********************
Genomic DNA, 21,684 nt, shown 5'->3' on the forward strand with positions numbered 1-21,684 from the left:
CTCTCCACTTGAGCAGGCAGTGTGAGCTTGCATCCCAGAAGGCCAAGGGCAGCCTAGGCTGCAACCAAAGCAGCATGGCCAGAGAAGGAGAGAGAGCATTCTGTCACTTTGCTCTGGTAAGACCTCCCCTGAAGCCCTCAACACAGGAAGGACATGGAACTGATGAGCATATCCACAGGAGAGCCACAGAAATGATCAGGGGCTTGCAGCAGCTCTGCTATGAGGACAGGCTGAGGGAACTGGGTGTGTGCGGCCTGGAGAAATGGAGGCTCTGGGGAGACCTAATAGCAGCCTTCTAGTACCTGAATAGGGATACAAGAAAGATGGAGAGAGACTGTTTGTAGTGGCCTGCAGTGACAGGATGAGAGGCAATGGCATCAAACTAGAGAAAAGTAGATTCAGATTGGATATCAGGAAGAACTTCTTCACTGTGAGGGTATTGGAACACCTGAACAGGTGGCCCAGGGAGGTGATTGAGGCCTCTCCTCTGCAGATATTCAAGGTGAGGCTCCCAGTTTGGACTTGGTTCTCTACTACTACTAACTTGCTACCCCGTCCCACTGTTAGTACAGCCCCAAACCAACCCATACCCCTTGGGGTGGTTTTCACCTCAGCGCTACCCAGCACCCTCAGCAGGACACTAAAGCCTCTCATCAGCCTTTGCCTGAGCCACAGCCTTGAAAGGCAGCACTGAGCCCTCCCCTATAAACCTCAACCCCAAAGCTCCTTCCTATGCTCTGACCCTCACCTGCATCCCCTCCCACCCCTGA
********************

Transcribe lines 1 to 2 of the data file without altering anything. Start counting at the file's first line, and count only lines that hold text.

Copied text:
Genomic DNA, 21,684 nt, shown 5'->3' on the forward strand with positions numbered 1-21,684 from the left:
CTCTCCACTTGAGCAGGCAGTGTGAGCTTGCATCCCAGAAGGCCAAGGGCAGCCTAGGCTGCAACCAAAGCAGCATGGCCAGAGAAGGAGAGAGAGCATTCTGTCACTTTGCTCTGGTAAGACCTCCCCTGAAGCCCTCAACACAGGAAGGACATGGAACTGATGAGCATATCCACAGGAGAGCCACAGAAATGATCAGGGGCTTGCAGCAGCTCTGCTATGAGGACAGGCTGAGGGAACTGGGTGTGTGCGGCCTGGAGAAATGGAGGCTCTGGGGAGACCTAATAGCAGCCTTCTAGTACCTGAATAGGGATACAAGAAAGATGGAGAGAGACTGTTTGTAGTGGCCTGCAGTGACAGGATGAGAGGCAATGGCATCAAACTAGAGAAAAGTAGATTCAGATTGGATATCAGGAAGAACTTCTTCACTGTGAGGGTATTGGAACACCTGAACAGGTGGCCCAGGGAGGTGATTGAGGCCTCTCCTCTGCAGATATTCAAGGTGAGGCTCCCAGTTTGGACTTGGTTCTCTACTACTACTAACTTGCTACCCCGTCCCACTGTTAGTACAGCCCCAAACCAACCCATACCCCTTGGGGTGGTTTTCACCTCAGCGCTACCCAGCACCCTCAGCAGGACACTAAAGCCTCTCATCAGCCTTTGCCTGAGCCACAGCCTTGAAAGGCAGCACTGAGCCCTCCCCTATAAACCTCAACCCCAAAGCTCCTTCCTATGCTCTGACCCTCACCTGCATCCCCTCCCACCCCTGA